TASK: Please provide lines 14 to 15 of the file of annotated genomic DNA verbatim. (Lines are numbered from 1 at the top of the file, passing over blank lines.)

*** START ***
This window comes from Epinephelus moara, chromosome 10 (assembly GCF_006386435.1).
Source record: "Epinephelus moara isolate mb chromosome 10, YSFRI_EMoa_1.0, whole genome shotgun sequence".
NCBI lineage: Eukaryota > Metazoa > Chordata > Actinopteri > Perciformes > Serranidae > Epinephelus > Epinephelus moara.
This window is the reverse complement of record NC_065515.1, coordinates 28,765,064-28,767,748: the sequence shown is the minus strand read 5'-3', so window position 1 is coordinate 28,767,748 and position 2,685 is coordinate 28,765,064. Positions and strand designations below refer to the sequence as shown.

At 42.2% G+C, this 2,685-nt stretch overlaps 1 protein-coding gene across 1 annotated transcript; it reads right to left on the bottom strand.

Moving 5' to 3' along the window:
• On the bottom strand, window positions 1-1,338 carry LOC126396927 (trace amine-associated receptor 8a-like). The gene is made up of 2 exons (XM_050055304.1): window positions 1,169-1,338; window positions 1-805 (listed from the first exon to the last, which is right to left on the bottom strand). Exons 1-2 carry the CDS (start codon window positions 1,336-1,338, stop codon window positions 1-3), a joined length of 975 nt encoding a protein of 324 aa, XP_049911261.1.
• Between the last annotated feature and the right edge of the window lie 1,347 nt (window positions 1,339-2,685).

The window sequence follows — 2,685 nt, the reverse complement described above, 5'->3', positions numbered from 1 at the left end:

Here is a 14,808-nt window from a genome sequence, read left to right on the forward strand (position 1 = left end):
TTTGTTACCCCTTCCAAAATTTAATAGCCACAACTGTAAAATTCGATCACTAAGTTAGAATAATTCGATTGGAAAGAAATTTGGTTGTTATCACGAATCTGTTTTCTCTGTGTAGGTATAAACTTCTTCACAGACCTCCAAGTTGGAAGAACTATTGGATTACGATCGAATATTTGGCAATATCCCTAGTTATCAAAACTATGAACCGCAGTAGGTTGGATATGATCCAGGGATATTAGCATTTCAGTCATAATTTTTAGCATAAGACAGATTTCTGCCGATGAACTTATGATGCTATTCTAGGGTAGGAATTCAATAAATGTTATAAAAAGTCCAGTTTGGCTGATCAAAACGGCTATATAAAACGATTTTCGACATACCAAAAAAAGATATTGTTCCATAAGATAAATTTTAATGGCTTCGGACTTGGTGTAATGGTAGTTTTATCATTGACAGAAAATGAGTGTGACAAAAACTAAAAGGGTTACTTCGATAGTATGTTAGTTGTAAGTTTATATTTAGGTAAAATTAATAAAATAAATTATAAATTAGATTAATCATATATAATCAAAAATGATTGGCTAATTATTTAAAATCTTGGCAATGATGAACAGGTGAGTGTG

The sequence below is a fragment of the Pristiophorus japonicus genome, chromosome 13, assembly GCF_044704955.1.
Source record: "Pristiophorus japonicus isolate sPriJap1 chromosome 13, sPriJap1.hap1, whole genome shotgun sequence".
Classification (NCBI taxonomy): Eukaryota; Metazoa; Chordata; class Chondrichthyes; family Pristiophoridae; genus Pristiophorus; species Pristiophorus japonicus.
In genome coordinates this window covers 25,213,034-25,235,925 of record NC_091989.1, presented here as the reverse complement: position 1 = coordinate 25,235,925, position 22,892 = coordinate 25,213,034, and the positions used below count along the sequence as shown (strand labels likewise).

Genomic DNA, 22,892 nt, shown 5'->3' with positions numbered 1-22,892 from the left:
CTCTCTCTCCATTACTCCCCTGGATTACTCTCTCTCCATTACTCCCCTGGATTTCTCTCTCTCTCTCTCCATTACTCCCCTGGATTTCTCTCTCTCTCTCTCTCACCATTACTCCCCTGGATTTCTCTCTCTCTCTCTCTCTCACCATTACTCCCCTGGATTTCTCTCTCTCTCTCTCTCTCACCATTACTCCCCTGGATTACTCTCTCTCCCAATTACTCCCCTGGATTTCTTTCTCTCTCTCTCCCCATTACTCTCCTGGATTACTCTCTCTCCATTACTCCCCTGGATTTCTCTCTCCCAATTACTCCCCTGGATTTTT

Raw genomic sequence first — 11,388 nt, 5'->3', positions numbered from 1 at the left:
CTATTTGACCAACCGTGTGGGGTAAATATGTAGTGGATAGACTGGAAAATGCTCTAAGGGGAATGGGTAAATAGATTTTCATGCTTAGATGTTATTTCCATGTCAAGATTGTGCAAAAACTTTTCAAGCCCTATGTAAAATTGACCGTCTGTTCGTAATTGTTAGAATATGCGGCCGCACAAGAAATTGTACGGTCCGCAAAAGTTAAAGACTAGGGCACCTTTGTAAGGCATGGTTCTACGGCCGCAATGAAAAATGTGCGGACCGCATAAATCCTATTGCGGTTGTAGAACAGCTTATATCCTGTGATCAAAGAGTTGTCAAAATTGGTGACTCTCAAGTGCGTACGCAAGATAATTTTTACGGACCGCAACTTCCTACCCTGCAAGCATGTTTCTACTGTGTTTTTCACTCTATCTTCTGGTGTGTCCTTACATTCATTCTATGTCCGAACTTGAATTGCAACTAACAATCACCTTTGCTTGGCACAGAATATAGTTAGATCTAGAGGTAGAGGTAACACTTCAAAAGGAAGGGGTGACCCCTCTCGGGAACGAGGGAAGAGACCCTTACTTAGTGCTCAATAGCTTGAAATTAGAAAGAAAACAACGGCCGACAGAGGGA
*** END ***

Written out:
Classification (NCBI taxonomy): Eukaryota; Metazoa; Chordata; class Chondrichthyes; family Pristiophoridae; genus Pristiophorus; species Pristiophorus japonicus.
In genome coordinates this window covers 25,213,034-25,235,925 of record NC_091989.1, presented here as the reverse complement: position 1 = coordinate 25,235,925, position 22,892 = coordinate 25,213,034, and the positions used below count along the sequence as shown (strand labels likewise).